“The firms that were producing drugs covered by the Medicare expansion and that had patents that were far from expiration, were the ones that got a bigger expected cashflow infusion,” Krieger says. “They put that cash to work, so it seems, by working on more drugs, and the additional drugs they worked on tended to be more novel.”
The rewards of research
Do those investments pay off? Researchers examined revenue, stock returns, clinical value, and the population impacted by the novel drug. And they quantified the risk of those investments, coming up with a risk-reward determination.
According to the study, “novel candidates are, on average, more valuable—they are more clinically effective; have higher patent citations; lead to more revenue; and to higher stock market value.”
The researchers were careful to note they didn’t have enough information to say whether a firm’s risks were worth the rewards on each project. For example, they couldn’t determine the relative development costs of novel drugs relative to me too drugs; they could only note whether a project was pursued.
For a real-life example of the value generated by developing a novel drug, take Novartis’ Gleevec, whose drug classification name is imatinib. It was invented as a treatment for chronic myelogenous leukemia, and by the study’s measures was quite a novel drug. Novartis shares jumped almost 7 percent the day Gleevec was approved by the FDA.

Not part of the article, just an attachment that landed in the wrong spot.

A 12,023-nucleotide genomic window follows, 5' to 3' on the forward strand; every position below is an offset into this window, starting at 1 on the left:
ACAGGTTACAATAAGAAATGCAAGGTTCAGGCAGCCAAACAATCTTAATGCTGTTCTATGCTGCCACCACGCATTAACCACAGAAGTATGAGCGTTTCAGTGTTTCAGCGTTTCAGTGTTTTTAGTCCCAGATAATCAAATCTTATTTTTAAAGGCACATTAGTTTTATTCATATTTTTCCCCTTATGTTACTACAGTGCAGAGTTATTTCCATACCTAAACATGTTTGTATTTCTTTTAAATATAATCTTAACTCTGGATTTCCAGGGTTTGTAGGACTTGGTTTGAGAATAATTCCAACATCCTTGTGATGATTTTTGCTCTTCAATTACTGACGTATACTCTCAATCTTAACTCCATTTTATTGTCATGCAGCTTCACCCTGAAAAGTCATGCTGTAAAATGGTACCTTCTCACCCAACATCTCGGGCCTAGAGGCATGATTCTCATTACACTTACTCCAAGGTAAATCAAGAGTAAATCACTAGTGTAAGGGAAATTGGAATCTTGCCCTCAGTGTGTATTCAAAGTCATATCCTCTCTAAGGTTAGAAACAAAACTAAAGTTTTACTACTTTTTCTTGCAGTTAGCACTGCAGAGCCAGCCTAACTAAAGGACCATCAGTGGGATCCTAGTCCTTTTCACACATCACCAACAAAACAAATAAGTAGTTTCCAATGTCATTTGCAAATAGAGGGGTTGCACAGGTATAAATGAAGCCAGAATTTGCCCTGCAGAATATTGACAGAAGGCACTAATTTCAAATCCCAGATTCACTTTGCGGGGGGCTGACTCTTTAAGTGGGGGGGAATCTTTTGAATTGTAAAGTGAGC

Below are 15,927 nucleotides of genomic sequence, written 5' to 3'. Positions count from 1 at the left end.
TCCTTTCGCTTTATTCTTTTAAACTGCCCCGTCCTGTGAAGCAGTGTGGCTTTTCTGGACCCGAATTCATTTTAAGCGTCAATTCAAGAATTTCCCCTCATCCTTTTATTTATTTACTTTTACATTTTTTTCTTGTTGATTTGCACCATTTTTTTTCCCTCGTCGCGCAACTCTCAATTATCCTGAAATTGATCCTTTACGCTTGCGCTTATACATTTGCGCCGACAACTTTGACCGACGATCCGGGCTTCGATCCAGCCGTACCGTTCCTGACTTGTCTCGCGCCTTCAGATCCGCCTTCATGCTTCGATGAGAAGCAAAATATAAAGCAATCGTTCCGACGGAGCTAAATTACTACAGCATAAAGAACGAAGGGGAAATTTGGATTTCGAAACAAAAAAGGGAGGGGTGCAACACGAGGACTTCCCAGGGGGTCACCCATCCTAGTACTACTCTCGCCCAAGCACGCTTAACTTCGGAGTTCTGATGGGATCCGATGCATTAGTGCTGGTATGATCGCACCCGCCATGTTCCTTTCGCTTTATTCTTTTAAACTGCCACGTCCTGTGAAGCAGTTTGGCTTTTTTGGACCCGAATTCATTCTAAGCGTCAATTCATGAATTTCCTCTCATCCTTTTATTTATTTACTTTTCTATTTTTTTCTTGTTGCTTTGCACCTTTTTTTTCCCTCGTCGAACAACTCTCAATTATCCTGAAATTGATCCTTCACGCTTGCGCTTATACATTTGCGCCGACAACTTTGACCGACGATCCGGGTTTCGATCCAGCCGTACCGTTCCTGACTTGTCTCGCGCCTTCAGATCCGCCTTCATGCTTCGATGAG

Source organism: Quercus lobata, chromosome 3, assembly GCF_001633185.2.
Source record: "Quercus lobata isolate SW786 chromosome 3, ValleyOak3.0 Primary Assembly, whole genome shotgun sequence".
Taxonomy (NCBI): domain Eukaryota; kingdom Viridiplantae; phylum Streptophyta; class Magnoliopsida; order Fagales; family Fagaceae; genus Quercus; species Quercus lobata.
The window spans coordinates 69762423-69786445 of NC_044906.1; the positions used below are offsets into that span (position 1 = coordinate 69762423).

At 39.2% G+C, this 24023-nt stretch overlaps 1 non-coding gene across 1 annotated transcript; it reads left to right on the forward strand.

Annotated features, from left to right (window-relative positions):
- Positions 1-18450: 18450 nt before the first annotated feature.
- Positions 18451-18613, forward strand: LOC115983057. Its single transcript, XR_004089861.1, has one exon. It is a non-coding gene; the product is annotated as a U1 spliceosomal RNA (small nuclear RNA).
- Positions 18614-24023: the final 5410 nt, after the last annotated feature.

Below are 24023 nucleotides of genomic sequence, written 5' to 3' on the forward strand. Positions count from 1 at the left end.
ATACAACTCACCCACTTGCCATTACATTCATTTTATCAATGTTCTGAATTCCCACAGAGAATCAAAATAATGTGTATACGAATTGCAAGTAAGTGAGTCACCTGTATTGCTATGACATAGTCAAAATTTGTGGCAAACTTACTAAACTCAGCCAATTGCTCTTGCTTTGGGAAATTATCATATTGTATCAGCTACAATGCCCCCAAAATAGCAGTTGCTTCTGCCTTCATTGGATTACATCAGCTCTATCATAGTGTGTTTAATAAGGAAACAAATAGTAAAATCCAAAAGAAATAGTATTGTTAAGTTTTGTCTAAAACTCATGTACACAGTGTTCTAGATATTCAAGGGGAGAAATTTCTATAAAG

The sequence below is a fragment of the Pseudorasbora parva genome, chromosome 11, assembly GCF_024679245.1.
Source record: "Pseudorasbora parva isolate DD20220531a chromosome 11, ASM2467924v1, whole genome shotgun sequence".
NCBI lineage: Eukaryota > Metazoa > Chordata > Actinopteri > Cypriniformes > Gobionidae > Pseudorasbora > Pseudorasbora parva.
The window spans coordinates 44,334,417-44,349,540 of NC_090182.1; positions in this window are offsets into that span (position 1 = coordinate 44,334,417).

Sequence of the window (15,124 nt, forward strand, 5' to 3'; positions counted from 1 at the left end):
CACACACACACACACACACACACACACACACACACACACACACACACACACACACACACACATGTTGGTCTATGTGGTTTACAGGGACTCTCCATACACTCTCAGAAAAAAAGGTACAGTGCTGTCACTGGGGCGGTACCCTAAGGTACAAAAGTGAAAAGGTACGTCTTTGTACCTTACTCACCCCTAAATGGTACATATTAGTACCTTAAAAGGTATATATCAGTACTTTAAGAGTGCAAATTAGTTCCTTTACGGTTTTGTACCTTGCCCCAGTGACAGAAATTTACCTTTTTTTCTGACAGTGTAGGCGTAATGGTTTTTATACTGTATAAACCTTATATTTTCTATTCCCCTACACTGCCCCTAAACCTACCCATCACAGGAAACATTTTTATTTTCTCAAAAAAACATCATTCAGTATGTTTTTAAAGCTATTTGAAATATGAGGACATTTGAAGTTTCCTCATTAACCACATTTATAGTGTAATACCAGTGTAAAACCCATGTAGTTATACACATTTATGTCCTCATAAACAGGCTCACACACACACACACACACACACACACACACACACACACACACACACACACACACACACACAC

The drug proved effective and became a Novartis bestseller for years, but sales began to fall in 2016 once the Gleevec patent expired. Last year, Novartis’ revenue from Gleevec dropped more than 40 percent, Novartis reported in a recent SEC filing.
The example demonstrates the central dilemma faced by drug makers, and underscores their caution in investing in too many risky projects. Even after creating, at great time and cost, a successful therapy, and then beating long odds to win FDA approval, the rewards can wane as quickly as a patent expires. And most drug candidates wash out long before even making it to market.
That said, finding projects to work on when their cash supply increased was not difficult for pharma firms. Companies tended to “either have projects on the shelf or projects that they are excited to go do when they get a little more buffer or get a little more cash,” Krieger says.
Ask yourself a question
What’s the lesson for drug makers?
“If you only work on incremental drugs, you're likely to get more drugs approved—but you're less likely to have blockbusters,” Krieger says.
Since cash windfalls are difficult to count on, yet companies seem to have plenty of worthy projects waiting in the wings, drug makers might want to ask themselves what it would take to get more innovation rolling down the runway.
“It's a good thought exercise to say, ‘What if we had all the cash we needed versus the cash that we actually have today,’” Krieger says. “Is our focus on incremental drug development really because of resource constraints, or risk appetite?”
by Rachel Layne